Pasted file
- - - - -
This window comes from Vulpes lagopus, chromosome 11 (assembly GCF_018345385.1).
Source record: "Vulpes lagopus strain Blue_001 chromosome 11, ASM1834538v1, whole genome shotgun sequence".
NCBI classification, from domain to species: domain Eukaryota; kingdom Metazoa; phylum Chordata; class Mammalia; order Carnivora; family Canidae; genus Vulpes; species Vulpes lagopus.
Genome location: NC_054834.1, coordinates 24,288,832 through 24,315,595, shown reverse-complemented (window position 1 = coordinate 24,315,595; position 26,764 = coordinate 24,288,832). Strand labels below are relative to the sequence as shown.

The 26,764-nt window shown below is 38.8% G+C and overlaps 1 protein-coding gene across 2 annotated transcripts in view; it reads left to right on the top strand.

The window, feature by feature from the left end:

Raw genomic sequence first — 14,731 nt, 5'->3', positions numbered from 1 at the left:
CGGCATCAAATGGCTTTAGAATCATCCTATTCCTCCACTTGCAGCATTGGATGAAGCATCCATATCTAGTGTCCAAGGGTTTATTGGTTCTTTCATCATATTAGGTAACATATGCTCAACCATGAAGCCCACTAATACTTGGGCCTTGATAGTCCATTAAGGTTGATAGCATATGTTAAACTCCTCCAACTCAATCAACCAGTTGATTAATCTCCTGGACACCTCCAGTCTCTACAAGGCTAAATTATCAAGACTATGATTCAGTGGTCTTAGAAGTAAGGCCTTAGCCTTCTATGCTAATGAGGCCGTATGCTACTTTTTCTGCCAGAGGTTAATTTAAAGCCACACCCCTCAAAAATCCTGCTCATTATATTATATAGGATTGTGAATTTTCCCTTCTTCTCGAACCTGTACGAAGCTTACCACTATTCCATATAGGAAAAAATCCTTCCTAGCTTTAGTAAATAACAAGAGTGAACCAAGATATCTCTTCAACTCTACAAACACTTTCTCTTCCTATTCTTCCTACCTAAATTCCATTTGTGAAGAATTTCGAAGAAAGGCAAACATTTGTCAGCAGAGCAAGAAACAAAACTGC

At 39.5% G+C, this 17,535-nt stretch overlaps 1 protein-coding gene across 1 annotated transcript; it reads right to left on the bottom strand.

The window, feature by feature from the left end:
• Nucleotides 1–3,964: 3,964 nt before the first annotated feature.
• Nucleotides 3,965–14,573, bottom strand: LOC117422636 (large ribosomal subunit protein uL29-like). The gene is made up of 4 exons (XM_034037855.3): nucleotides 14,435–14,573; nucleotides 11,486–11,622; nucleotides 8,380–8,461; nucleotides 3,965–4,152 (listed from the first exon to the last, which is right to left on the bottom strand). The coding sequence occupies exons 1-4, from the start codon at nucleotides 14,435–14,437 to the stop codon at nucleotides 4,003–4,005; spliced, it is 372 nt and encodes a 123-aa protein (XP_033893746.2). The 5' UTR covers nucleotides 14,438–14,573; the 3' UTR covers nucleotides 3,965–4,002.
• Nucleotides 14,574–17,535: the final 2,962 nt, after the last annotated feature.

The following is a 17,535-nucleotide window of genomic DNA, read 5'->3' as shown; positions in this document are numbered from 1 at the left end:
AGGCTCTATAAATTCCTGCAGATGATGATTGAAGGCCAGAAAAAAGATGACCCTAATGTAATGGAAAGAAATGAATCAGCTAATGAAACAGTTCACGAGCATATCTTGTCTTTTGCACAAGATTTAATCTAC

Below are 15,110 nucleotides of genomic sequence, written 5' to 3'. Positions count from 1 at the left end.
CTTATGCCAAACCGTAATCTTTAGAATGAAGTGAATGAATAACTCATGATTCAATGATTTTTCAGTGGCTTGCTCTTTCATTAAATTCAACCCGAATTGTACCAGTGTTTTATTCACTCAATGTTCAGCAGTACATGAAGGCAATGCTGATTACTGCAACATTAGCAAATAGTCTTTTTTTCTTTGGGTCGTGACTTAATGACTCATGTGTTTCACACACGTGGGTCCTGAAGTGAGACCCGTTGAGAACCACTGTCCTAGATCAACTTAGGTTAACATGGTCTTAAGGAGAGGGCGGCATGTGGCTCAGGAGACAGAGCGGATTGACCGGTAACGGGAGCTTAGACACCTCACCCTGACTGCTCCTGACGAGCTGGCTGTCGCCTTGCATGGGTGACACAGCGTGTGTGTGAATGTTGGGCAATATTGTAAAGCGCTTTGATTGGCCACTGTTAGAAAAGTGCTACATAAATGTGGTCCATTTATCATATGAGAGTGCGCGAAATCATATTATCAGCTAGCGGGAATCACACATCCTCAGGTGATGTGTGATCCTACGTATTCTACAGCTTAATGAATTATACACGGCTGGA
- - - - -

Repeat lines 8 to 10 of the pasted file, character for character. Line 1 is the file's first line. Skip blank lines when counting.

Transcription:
CGGCATCAAATGGCTTTAGAATCATCCTATTCCTCCACTTGCAGCATTGGATGAAGCATCCATATCTAGTGTCCAAGGGTTTATTGGTTCTTTCATCATATTAGGTAACATATGCTCAACCATGAAGCCCACTAATACTTGGGCCTTGATAGTCCATTAAGGTTGATAGCATATGTTAAACTCCTCCAACTCAATCAACCAGTTGATTAATCTCCTGGACACCTCCAGTCTCTACAAGGCTAAATTATCAAGACTATGATTCAGTGGTCTTAGAAGTAAGGCCTTAGCCTTCTATGCTAATGAGGCCGTATGCTACTTTTTCTGCCAGAGGTTAATTTAAAGCCACACCCCTCAAAAATCCTGCTCATTATATTATATAGGATTGTGAATTTTCCCTTCTTCTCGAACCTGTACGAAGCTTACCACTATTCCATATAGGAAAAAATCCTTCCTAGCTTTAGTAAATAACAAGAGTGAACCAAGATATCTCTTCAACTCTACAAACACTTTCTCTTCCTATTCTTCCTACCTAAATTCCATTTGTGAAGAATTTCGAAGAAAGGCAAACATTTGTCAGCAGAGCAAGAAACAAAACTGC

At 39.5% G+C, this 17,535-nt stretch overlaps 1 protein-coding gene across 1 annotated transcript; it reads right to left on the bottom strand.

The window, feature by feature from the left end: